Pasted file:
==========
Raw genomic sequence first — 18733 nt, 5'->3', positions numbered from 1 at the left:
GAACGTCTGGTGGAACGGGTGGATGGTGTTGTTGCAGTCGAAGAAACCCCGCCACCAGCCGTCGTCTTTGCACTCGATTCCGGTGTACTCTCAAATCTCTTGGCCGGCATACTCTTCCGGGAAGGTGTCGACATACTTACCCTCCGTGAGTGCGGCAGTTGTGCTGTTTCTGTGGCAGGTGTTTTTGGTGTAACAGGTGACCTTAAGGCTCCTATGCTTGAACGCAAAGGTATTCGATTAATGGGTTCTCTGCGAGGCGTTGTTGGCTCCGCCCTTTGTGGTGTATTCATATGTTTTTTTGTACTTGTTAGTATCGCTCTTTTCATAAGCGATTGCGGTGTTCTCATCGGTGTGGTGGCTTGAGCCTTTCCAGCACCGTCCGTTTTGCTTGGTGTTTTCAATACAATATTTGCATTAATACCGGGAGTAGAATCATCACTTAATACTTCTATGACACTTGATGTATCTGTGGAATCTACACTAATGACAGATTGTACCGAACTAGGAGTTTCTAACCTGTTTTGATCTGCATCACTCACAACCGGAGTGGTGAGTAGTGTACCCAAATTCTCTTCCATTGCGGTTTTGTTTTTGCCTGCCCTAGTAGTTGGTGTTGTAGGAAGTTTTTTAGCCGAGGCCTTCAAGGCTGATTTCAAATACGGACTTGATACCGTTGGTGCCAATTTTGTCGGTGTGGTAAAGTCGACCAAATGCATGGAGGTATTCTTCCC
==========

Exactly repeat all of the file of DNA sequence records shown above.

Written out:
Raw genomic sequence first — 18733 nt, 5'->3', positions numbered from 1 at the left:
GAACGTCTGGTGGAACGGGTGGATGGTGTTGTTGCAGTCGAAGAAACCCCGCCACCAGCCGTCGTCTTTGCACTCGATTCCGGTGTACTCTCAAATCTCTTGGCCGGCATACTCTTCCGGGAAGGTGTCGACATACTTACCCTCCGTGAGTGCGGCAGTTGTGCTGTTTCTGTGGCAGGTGTTTTTGGTGTAACAGGTGACCTTAAGGCTCCTATGCTTGAACGCAAAGGTATTCGATTAATGGGTTCTCTGCGAGGCGTTGTTGGCTCCGCCCTTTGTGGTGTATTCATATGTTTTTTTGTACTTGTTAGTATCGCTCTTTTCATAAGCGATTGCGGTGTTCTCATCGGTGTGGTGGCTTGAGCCTTTCCAGCACCGTCCGTTTTGCTTGGTGTTTTCAATACAATATTTGCATTAATACCGGGAGTAGAATCATCACTTAATACTTCTATGACACTTGATGTATCTGTGGAATCTACACTAATGACAGATTGTACCGAACTAGGAGTTTCTAACCTGTTTTGATCTGCATCACTCACAACCGGAGTGGTGAGTAGTGTACCCAAATTCTCTTCCATTGCGGTTTTGTTTTTGCCTGCCCTAGTAGTTGGTGTTGTAGGAAGTTTTTTAGCCGAGGCCTTCAAGGCTGATTTCAAATACGGACTTGATACCGTTGGTGCCAATTTTGTCGGTGTGGTAAAGTCGACCAAATGCATGGAGGTATTCTTCCC